Congress is hoping to get at the meat of the FBI's e-mail snooper, Carnivore — and decide if the surveillance system is a necessary law enforcement tool or a threat to privacy.

The House Judiciary committee held an afternoon hearing Monday with witnesses from the Department of Justice and the FBI, as well as privacy advocates wary of the new spy tool.

Carnivore, which the FBI discussed publicly earlier this month, is the name for a computer program set up at an Internet service provider to sift through e-mail and collect what is being sent to or from a particular criminal suspect.

"Constitutional rights don't end where cyber space begins," said Rep. John Conyers, D-Mich.

Dr. Donald M. Kerr, head of the FBI's laboratory division, which gave birth to Carnivore, testified that the technology is necessary to combat child pornographers, hackers who steal financial information, online con artists and terrorists. "Investigating and deterring such wrongdoing requires tools and techniques designed to work with new and evolving computer and network technologies," he said.

The bureau says the program is used only under court order and is closely monitored by officials in the U.S. attorney's office — and is less invasive than a telephone wiretap because it automatically reduces the amount of information coming in to the FBI through the filtering process.

But privacy advocates argue that Carnivore, in targeting crooks, could also ingest the communications of innocent citizens.

"To my knowledge, Carnivore is unprecedented in the history of domestic communications surveillance," testified Barry Steinhardt of the American Civil Liberties Union. "Carnivore is roughly equivalent ... to a wiretap, capable of accessing the conversations of all the phone company's customers."

Since 1980, federal wiretapping of telephones has skyrocketed by 230 percent. Last year, there were 1,350 court-authorized wiretaps, up 2 percent from 1998, according to a report from the Administrative Office of the U.S. Courts cited by the Electronic Privacy Information Center. No requests for wiretaps were turned down last year by any judge, the center said.

The FBI says its year-old Carnivore has been used less than 25 times and electronic surveillance has been effective in securing the conviction of 25,600 dangerous felons over the past 13 years.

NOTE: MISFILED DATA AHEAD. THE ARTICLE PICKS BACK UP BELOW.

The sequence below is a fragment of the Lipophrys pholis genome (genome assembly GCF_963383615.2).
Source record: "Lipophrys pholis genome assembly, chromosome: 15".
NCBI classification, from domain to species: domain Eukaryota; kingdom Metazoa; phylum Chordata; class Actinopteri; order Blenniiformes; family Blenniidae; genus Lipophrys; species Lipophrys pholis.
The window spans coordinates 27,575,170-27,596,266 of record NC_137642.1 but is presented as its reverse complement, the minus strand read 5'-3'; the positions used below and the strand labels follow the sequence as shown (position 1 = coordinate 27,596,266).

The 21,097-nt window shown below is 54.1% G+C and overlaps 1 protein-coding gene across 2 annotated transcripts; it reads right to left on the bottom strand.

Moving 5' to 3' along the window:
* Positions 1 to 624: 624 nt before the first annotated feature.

And it's this point that should carry particular weight, said Dr. Amitai Etzioni of Georgetown University. "I'm in favor of privacy, but privacy always has to be balanced against public concerns," he said.

The FBI has been pushing technology companies to make their systems more compatible with government surveillance. In fact, the brouhaha over Carnivore began not because of a leak of classified bureau information but due to the FBI's own announcement about the system at a recent meeting of industry experts.

"They do have an obligation to be in compliance with the federal wiretapping statutes, so we are trying to help them along with that as best we can to make that as less burdensome for the industry as possible," FBI spokesman Paul Bresson said.

Some Internet service providers dispute whether the system is necessary at all, saying they can already produce the e-mails of criminal suspects if ordered to do so by a court.

"Reviewing all data to find some data is neither the most efficient nor the least intrusive method of electronic surveillance," said Peter Sachs, president of Connecticut service provider ICONN, LLC. "That is especially true when all ISPs ... can easily supply the FBI with all of the information it needs in a timely, accurate and efficient manner."

U.S. Attorney General Janet Reno said two weeks ago she would review the system to determine whether it might infringe on privacy rights, but Justice Department officials told the hearing on Monday it would not do so.

"Carnivore is simply an investigative tool that is used online only under narrowly defined circumstances, and only when authorized by law, to meet our responsibilities to the public," said Deputy Assistant Attorney General Kevin DiGregory.

The ACLU last week made a freedom of information act request for the computer source code and other technical details about the system.

And the FBI says it will cooperate — to a point.

"There are some source codes they are looking for that obviously would not serve any purpose from our standpoint to give out," Bresson said. "If the world finds out how we created the system, it would make it easier for the bad guys to find out how to evade the system."

Rep. Conyers, the ranking Democrat on the full Judiciary Committee, said Congress needed to ensure Carnivore did not "bite off more than it can chew."

"Should we now be comfortable with a 'trust us, we're the government approach?'" he said. "I don't think anybody on this committee shares that view."

— Fox News' Rita Cosby and Reuters contributed to this report